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Philippines and US to devise long-term agreement, settle troop deal differences

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The Philippines and the United States will meet this month to iron out differences over a Visiting Forces Agreement (VFA), Manila's top diplomat said, amid renewed regional concerns over China's assertive maritime agenda.

The Philippines in November suspended for a second time President Rodrigo Duterte's unilateral decision to terminate the VFA, to allow it to work with Washington on a long-term pact.

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“I am narrowing down the issues and soon we will meet...and iron out whatever differences we have,” Foreign Affairs Secretary Teodoro Locsin told ANC news channel on Monday, adding a meeting was likely in the last week of February.

He declined to elaborate on the terms of a potential agreement.

Duterte notified Washington in February last year that he was cancelling the deal, outraged that a senator and ally who led his notorious war on drugs was denied a US visa.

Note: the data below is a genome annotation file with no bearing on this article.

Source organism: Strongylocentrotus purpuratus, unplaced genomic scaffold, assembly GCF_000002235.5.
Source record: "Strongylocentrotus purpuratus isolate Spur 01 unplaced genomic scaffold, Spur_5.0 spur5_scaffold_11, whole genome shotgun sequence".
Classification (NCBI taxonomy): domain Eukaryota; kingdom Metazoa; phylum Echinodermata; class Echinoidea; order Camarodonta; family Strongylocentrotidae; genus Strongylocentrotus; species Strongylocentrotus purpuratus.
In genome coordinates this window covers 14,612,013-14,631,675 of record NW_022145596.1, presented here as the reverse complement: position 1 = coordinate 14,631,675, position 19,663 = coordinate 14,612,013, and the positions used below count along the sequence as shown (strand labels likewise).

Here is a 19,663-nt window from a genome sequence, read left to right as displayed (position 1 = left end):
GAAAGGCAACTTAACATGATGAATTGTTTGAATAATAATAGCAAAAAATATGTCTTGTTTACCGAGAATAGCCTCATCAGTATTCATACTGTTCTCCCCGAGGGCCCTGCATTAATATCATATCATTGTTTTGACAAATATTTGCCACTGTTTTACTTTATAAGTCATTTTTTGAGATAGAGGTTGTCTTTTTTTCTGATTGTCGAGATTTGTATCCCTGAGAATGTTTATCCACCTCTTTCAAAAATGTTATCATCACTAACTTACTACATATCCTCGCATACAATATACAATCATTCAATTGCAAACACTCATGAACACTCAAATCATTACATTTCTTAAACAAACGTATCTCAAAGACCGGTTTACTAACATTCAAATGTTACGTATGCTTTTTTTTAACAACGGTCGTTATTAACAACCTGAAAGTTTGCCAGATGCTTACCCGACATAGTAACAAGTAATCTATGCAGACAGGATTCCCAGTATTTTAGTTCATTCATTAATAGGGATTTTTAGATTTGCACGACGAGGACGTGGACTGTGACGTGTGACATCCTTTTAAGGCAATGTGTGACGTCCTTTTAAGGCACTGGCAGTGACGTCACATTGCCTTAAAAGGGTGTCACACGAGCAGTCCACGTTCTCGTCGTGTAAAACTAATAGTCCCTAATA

The VFA provides the legal framework under which US troops can operate on a rotational basis in the Philippines. Experts say without it, other bilateral defense agreements, including the Mutual Defense Treaty (MDT), cannot be implemented.

The US Embassy in Manila did not immediately respond to a request for comment.

US Secretary of State Antony Blinken last month stressed the importance of the MDT should Manila come under attack in the South China Sea.

Blinken's comments came as the Philippines protested China's new law allowing its coastguard to open fire on foreign vessels in what it sees as its territory, describing it as a “threat of war”.

China claims almost all of the South China Sea, which is a major trade route.

Locsin said he would continue to press for a maritime code of conduct that “will never exclude” the United States, to ensure the regional balance of power.

Separately, Defense Secretary Delfin Lorenzana said the Philippines would talk to allies about China's law and concern that a miscalculation could lead to open conflict.

He also told CNN Philippines that the United States had not consulted the Philippines or other claimants before its patrols.

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